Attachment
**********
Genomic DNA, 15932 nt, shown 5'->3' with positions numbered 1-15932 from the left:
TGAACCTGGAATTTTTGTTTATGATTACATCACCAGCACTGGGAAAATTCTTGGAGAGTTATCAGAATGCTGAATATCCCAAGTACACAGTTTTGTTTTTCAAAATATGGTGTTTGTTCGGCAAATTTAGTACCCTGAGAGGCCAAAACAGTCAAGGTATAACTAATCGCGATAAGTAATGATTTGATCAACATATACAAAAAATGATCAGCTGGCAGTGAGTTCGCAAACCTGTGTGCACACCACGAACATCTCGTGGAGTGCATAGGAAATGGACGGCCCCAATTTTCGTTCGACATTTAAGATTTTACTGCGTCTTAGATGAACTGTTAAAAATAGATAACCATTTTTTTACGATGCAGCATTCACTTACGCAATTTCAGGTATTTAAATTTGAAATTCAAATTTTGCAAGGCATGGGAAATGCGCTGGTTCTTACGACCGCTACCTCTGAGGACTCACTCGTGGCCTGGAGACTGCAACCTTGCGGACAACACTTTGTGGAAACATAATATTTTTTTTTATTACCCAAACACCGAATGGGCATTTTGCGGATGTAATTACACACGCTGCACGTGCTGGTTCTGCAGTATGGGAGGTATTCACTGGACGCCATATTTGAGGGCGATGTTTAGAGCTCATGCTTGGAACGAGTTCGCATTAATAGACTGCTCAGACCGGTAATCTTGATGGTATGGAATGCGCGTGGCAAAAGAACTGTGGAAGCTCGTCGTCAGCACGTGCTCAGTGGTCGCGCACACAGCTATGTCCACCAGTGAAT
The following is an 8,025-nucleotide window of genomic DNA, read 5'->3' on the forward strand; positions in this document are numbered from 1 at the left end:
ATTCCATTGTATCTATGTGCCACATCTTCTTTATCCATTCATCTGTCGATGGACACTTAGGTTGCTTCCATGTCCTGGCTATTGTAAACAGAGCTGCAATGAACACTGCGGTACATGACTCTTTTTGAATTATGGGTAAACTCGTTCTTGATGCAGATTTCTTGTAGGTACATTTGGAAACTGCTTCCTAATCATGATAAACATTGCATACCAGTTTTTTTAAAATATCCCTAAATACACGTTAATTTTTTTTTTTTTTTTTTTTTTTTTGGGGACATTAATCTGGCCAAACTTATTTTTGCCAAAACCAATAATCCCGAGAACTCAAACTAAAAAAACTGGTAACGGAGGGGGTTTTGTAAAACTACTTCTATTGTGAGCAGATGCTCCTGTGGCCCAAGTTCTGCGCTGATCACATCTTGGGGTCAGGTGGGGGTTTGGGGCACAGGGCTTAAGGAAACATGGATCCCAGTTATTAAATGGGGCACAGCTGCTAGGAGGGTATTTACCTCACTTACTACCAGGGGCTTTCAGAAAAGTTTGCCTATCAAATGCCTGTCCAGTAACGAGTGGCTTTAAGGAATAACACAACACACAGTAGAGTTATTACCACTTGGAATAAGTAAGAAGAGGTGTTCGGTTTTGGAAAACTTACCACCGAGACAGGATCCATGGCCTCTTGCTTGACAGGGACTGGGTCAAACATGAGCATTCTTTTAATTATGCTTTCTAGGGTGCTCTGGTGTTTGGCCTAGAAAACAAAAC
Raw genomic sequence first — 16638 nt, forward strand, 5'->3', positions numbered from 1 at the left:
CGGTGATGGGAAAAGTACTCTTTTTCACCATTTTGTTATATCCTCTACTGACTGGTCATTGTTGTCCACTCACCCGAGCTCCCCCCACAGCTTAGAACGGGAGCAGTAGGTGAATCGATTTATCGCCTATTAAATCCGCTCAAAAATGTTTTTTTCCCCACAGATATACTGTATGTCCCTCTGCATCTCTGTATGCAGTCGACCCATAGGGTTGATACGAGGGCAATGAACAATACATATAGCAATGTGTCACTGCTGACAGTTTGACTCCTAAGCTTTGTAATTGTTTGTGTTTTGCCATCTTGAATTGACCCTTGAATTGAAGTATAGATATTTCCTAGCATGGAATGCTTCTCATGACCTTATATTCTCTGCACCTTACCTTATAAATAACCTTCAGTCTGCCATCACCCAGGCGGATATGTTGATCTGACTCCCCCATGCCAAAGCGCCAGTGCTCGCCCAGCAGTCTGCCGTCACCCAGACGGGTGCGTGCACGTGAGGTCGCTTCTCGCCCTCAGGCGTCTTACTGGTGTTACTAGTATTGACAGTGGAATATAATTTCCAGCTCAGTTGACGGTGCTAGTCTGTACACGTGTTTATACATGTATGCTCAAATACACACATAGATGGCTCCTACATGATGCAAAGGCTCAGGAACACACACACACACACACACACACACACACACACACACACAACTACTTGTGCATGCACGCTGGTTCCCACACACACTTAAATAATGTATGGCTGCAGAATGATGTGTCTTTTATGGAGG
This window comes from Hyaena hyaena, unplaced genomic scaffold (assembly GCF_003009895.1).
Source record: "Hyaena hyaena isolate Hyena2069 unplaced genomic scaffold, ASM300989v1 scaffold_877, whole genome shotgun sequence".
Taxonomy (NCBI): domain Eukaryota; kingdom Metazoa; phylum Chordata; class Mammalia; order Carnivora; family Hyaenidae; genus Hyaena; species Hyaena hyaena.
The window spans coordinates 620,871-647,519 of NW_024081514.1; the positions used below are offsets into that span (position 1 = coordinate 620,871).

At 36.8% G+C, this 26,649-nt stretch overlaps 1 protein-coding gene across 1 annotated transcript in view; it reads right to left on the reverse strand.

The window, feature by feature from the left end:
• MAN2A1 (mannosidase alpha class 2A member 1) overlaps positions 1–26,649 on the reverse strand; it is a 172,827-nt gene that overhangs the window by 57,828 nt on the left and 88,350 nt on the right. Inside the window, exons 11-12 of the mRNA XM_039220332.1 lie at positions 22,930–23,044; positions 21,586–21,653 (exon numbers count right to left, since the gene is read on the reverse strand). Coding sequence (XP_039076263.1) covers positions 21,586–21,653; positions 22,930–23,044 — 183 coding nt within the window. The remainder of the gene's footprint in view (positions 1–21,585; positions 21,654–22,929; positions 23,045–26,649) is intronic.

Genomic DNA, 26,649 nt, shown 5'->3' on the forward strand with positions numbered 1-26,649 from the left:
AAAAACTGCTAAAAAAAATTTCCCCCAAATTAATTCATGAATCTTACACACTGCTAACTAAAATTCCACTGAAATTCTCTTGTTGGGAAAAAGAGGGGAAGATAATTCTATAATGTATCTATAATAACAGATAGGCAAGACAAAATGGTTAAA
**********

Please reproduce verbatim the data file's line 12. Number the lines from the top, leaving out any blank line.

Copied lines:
The window, feature by feature from the left end: